Vancouver police are searching for a man around Stanley Park after he allegedly tried to grab an eight-year-old girl.
It happened at approximately 8:30 this morning.
A release from the Vancouver Police Department says the child was approached and grabbed at the north foot of Denman Street, in the city's West End.
Police say the suspect ran toward the area of Lost Lagoon after being confronted, although there's no indication who challenged him.
Officers on foot, backed by dog units, the VPD mounted squad, park rangers and other staff are searching the area.
The man is described as white, with a slim build, scruffy and wearing green clothing.
UPDATE 11:30 a.m.
Police continue to hunt for the man allegedly responsible for trying to abduct a young girl, this morning in Stanley Park.
The girl is reported to be OK, after being grabbed by the man about 8:30 a.m.
Police in Vancouver are searching Stanley Park after a report a man grabbed an eight-year-old girl and tried to drag her off.
Const. Brian Montague says about 8:30 a.m. the girl was approached at the north-end of Denman Street near the seawall. The man was confronted and ran off in the area of Lost Lagoon.
"Police have flooded into the park as officers, K9, the VPD Mounted Unit along with Park Rangers and park staff search for the suspect,” he says.
The man has been described as white with a slim build and dirty looking wearing green clothing.
More to follow.
A cyclist who has been nicknamed "Indiana Jones" for surviving being dragged beneath a semi-trailer for half a kilometre has cheated death before.
Ladislav Cumpelik was riding to work in Saanich, just outside Victoria, on Wednesday morning when a big rig unexpectedly turned right directly in front of him.
Cumpelik, 37, said he tried to stop but skidded under the truck as it began to pick up speed.
He described grabbing the truck's undercarriage and hanging on, while screaming for help as several motorists pulled alongside to alert the truck driver.
Saanich police Const. Paul Cain estimates the semi reached speeds of about 50 km/h as Cumpelik clung on for dear life.
He survived with a broken shoulder, fractured ribs and extensive road rash, said Cain, who added that the cyclist's back was skinned, but mostly saved by a backpack.
"He was yelling for help and nobody could hear him."
A driver behind the truck raced beside the trucker, honking and yelling for him to stop, Cain said.
"I've been doing this job for 27 years, and I've never encountered anything like that," he said.
"His shorts were completely shredded. Like, completely. There was hardly anything left of them."
Cain said the truck, which was carrying steel beams to a construction site, drove over the bike.
"The truck driver had no idea, no idea. This is a miracle. Just something you don't hear about."
Markyta Cumpelik said her son was expected to have surgery Friday night or Saturday.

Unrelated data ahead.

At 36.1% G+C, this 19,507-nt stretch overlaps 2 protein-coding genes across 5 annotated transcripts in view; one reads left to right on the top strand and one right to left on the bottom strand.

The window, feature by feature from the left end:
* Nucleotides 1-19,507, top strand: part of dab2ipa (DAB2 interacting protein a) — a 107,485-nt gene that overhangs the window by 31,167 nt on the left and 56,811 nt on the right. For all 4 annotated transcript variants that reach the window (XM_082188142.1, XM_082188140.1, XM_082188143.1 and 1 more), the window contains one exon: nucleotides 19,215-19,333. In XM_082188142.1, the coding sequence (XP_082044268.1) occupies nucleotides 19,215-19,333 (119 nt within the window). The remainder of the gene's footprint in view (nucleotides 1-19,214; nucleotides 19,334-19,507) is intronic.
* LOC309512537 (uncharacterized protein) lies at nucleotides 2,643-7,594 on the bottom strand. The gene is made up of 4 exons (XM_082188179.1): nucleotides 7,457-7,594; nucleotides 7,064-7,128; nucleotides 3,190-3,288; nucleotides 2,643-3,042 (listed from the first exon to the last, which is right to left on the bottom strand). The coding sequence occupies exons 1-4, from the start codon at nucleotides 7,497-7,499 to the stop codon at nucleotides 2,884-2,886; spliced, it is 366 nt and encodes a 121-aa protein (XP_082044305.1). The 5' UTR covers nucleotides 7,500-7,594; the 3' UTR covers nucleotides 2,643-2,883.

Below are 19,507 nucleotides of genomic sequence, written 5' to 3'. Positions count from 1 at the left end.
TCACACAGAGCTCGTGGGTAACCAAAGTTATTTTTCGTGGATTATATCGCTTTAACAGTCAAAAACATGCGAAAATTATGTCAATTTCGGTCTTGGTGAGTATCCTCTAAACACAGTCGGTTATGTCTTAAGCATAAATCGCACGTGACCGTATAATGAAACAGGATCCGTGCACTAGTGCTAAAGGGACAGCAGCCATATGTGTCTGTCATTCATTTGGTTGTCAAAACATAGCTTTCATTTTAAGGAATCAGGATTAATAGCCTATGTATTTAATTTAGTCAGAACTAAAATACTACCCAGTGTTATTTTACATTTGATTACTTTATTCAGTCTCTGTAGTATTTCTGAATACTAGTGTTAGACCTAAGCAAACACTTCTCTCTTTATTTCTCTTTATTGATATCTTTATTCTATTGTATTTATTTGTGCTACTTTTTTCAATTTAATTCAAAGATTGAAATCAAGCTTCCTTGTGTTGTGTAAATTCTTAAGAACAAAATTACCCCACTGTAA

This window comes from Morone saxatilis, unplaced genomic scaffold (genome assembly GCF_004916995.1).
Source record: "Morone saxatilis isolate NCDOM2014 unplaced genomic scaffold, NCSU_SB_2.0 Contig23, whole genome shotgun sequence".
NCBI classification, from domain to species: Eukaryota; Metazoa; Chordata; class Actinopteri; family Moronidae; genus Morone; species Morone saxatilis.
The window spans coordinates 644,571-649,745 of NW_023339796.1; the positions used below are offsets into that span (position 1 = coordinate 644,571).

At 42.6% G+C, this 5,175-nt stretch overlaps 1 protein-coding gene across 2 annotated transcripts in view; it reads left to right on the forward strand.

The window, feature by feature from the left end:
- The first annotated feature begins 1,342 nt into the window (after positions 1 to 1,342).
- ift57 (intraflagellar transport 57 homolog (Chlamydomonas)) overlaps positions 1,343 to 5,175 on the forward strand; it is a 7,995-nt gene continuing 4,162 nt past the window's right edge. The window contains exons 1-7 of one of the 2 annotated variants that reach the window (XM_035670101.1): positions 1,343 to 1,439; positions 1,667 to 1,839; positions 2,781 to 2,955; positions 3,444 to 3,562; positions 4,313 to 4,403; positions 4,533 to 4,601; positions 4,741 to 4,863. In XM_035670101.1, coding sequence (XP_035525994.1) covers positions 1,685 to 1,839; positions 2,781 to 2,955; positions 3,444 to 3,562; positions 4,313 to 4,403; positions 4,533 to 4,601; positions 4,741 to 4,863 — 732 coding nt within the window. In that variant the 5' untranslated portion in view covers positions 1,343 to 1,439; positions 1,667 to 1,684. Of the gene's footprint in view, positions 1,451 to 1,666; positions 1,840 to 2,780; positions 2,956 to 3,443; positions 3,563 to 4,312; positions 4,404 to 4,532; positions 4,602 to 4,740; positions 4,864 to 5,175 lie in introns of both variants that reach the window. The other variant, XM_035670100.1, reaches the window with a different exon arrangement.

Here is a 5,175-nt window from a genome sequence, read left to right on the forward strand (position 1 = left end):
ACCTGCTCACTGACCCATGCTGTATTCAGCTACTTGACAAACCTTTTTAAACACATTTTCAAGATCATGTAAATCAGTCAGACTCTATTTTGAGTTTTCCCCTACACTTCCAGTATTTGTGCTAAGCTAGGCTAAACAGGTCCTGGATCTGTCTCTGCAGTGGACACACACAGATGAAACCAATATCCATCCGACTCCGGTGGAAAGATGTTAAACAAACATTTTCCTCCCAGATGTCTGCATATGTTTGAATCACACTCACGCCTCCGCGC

"He said what was going through his mind was that it was his last day on Earth," she said of Cumpelik, who married a year ago and is thrilled to be alive.
She said her son was terrorized as he screamed for the driver to stop.
"He didn't now if he could hold on anymore and if he would be crushed by the wheels of the trailer.
"My baby has nine lives because he's gone through trauma several times in his life."
She said that age two, Cumpelik almost drowned in a lake after wandering away from a children's birthday party. When he was six, he ran into a plate-glass window at a friend's house and still bears the scars.
"All the guardian angels up in heaven, they're really busy with him," she said.
"He's in such good humour, he's making jokes."
A cyclist has died following a collision with an SUV in Surrey Thursday night.
Just after 10 p.m., RCMP were called to the scene of the collision, near 108th Avenue and 142nd Street.
A dark-coloured Ford Escape westbound on 108th Avenue collided with the male cyclist, who was thrown from his bicycle and seriously injured.
B.C. Ambulance Service performed CPR at the scene and the victim was taken to hospital, where he succumbed to his injuries, reports Surrey RCMP watch commander Staff Sgt. M.A. Hedderson.
The driver of the vehicle, a resident of Surrey, remained at the scene and is cooperating with investigators. Alcohol or drugs do not appear to be a contributing factor in the collision.
The identity of the cyclist is still being determined.
Police are seeking the public's assistance and ask anyone who may have witnessed the collision to call them at 604-599-0502 or CrimeStoppers.
Prosecutors in British Columbia have failed to persuade a judge to increase a fine against the owner of the NHL's Dallas Stars for damaging fish habitat in the province's Interior.
Tom Gaglardi and his company, Northland Properties, were convicted in provincial court in August 2014 on two counts each of harmful alteration of a fish habitat.
Gaglardi was ordered to pay $140,000, but the Crown appealed, asking the B.C. Supreme Court to more than double the fine to $300,000 for the man who also owns the WHL's Kamloops Blazers.
Justice Susan Griffin said in her ruling that the provincial court judge did not make an error in his penalty.
"The Crown is correct in its position that when a crime is committed by a sophisticated person for purely selfish reasons, the moral blameworthiness of the crime is great," she wrote.